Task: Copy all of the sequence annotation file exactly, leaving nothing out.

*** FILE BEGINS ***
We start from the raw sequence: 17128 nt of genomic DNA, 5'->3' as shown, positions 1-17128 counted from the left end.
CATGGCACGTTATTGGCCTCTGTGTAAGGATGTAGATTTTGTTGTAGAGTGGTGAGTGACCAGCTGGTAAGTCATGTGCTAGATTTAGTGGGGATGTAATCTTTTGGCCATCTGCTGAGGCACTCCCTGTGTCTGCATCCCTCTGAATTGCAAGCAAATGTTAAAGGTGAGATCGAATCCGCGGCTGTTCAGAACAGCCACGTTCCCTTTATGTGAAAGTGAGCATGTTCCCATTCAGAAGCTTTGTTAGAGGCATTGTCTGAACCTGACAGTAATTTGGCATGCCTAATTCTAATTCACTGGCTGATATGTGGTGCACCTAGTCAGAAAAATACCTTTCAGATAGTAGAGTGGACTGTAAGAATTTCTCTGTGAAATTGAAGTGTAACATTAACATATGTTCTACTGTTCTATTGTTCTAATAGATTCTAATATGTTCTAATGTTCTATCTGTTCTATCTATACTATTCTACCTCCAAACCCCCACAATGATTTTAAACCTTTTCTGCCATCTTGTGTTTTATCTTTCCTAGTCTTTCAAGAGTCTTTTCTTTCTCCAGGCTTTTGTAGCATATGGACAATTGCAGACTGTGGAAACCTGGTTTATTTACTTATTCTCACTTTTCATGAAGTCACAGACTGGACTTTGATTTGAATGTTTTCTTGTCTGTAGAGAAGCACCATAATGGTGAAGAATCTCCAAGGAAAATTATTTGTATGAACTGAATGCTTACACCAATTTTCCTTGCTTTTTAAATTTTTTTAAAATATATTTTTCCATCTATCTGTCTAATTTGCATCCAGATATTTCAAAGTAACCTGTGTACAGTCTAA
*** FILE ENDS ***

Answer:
We start from the raw sequence: 17128 nt of genomic DNA, 5'->3' as shown, positions 1-17128 counted from the left end.
CATGGCACGTTATTGGCCTCTGTGTAAGGATGTAGATTTTGTTGTAGAGTGGTGAGTGACCAGCTGGTAAGTCATGTGCTAGATTTAGTGGGGATGTAATCTTTTGGCCATCTGCTGAGGCACTCCCTGTGTCTGCATCCCTCTGAATTGCAAGCAAATGTTAAAGGTGAGATCGAATCCGCGGCTGTTCAGAACAGCCACGTTCCCTTTATGTGAAAGTGAGCATGTTCCCATTCAGAAGCTTTGTTAGAGGCATTGTCTGAACCTGACAGTAATTTGGCATGCCTAATTCTAATTCACTGGCTGATATGTGGTGCACCTAGTCAGAAAAATACCTTTCAGATAGTAGAGTGGACTGTAAGAATTTCTCTGTGAAATTGAAGTGTAACATTAACATATGTTCTACTGTTCTATTGTTCTAATAGATTCTAATATGTTCTAATGTTCTATCTGTTCTATCTATACTATTCTACCTCCAAACCCCCACAATGATTTTAAACCTTTTCTGCCATCTTGTGTTTTATCTTTCCTAGTCTTTCAAGAGTCTTTTCTTTCTCCAGGCTTTTGTAGCATATGGACAATTGCAGACTGTGGAAACCTGGTTTATTTACTTATTCTCACTTTTCATGAAGTCACAGACTGGACTTTGATTTGAATGTTTTCTTGTCTGTAGAGAAGCACCATAATGGTGAAGAATCTCCAAGGAAAATTATTTGTATGAACTGAATGCTTACACCAATTTTCCTTGCTTTTTAAATTTTTTTAAAATATATTTTTCCATCTATCTGTCTAATTTGCATCCAGATATTTCAAAGTAACCTGTGTACAGTCTAA